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stupid security stuff

 
author & internet detective
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Friday fun - here's some sad but true stupid security stories. Sigh.

Anyone have a favorite from the article or outside of it?
 
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The Strawberrynet one is particularly fun to play with. I spent a few minutes there trying to guess a valid gmail address, to no avail
 
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Indian bank websites are probably most secure. To quote a popular comedian, they are so secure even I can't get in. Besides using two passwords (login pwd and profile pwd), the crazy rules for what your pwd can be, and making you change it every couple of months without reusing any of the previous ones, there is one particular task flow that makes me feel like kill myself. India uses a mode of money transfer called IMPS (Immediate Payment Service), which allows you to transfer funds to any account instantaneously. It is like wire transfer in US but much faster. All you need is the receivers Account Number (no name is required), and receiving bank's IFSC code and the amount. That's it. Here is how most banks implement it -

1. Go to the IMPS screen and then manually type in the 16 to 20 digit account number. You probably got the receiver's account number in an email or a whatsapp message. But you can't copy and paste it into the field. You have to manually type each digit. So you keep flipping between the two screens.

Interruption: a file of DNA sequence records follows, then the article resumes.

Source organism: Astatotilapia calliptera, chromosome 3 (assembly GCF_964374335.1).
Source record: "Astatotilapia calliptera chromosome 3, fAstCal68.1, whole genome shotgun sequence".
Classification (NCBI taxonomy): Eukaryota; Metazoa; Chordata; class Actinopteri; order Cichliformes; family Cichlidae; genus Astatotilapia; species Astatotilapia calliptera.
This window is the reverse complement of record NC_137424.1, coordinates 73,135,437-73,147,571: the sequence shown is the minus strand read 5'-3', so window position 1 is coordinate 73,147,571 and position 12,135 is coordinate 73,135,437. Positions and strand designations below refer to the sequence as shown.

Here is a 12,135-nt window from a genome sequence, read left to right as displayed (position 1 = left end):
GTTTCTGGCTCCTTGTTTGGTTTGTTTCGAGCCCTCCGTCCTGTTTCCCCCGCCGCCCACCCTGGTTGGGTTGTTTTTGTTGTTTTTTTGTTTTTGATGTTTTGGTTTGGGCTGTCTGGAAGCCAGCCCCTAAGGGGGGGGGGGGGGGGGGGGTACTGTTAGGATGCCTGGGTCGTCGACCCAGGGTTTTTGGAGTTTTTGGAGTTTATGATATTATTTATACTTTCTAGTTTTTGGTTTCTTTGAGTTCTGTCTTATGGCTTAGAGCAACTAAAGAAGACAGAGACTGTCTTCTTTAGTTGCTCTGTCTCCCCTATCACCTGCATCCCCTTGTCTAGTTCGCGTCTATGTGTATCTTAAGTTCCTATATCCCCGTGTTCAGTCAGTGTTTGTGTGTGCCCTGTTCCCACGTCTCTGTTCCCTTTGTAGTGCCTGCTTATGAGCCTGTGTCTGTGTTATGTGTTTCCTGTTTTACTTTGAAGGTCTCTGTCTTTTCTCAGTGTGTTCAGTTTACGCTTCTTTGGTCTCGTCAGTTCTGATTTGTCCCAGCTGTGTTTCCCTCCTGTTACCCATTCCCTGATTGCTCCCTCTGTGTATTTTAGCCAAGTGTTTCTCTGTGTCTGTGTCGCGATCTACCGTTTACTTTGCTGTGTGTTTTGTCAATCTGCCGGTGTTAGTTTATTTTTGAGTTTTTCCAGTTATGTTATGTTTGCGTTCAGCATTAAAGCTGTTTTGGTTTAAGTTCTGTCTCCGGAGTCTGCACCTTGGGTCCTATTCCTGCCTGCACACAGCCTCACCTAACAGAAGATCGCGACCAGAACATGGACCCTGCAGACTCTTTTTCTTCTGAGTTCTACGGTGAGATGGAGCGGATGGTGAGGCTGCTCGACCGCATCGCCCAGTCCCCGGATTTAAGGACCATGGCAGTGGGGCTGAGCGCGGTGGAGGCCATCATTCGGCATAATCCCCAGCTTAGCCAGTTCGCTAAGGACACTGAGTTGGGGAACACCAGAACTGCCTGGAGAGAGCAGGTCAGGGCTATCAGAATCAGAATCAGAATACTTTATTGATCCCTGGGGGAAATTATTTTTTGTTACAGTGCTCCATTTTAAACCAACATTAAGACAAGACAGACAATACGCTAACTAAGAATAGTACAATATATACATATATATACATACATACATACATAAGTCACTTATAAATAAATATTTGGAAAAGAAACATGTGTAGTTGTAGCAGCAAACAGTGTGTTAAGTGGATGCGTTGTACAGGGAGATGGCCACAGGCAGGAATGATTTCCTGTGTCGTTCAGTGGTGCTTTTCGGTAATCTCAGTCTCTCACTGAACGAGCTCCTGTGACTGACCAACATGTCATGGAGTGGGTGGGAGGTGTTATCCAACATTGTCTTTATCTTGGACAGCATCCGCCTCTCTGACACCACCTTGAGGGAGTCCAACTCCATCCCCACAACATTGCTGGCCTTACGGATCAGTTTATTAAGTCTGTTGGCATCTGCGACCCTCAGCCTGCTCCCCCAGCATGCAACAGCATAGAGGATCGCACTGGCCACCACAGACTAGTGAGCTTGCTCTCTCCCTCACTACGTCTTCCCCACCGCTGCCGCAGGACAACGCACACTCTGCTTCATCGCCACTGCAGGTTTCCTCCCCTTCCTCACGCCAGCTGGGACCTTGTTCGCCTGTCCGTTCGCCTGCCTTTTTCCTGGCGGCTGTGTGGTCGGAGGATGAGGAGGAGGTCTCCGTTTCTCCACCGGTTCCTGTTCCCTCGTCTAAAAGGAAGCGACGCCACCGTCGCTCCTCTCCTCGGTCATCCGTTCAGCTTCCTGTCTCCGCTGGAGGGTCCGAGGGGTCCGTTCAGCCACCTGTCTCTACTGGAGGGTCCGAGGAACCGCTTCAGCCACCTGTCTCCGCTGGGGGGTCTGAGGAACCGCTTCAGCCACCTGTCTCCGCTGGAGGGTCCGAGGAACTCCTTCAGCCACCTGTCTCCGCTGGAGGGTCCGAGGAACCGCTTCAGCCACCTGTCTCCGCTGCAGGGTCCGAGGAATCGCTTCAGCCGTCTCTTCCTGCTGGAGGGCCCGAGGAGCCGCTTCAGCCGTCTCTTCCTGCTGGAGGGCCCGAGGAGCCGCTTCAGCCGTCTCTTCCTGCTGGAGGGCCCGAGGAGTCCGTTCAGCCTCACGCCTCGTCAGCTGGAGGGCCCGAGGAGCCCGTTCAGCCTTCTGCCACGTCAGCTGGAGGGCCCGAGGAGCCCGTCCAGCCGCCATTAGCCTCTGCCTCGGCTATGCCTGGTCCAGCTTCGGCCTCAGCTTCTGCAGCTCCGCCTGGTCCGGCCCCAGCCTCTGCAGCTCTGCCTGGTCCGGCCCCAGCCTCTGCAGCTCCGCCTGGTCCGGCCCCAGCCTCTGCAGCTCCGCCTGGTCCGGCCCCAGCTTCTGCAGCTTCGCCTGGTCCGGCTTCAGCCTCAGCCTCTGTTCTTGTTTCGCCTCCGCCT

2. Once you enter the account number, this field becomes invisible.  Yes, invisible. You can't see what you just typed. A new field is displayed where you need to type the same freaking account number again. This is apparently to make sure that you are sure about the receiving account number. Of course, you can't copy paste. God forbid if the numbers don't match.

3. Now, to the IFSC. This is an 11 digit number. If you don't know the receiving bank's IFSC code, you need to google it up separately using the bank name and location. Rules for entering the number are same as above. So some more screen flipping.

4. Next is the amount, which is the easiest to enter because you probably have that number in your head.

5. Hit submit and you will invariably get a message saying, "You session has been timed out. Please login again.".          Now you see, why I quoted the comedian above?

I have to use two separate machines and one helper to read out the numbers from the second machine as I type them in the screen to ensure that I am able to complete the request before timing out.


 
Jeanne Boyarsky
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Paul,
Can my local bank have some of your security. Then we'd have enough and you'd still have plenty.

My bank still doesn't believe in two factor. They have recently started using a third party site that my third party blockers in my primary browser block. Awesome.
 
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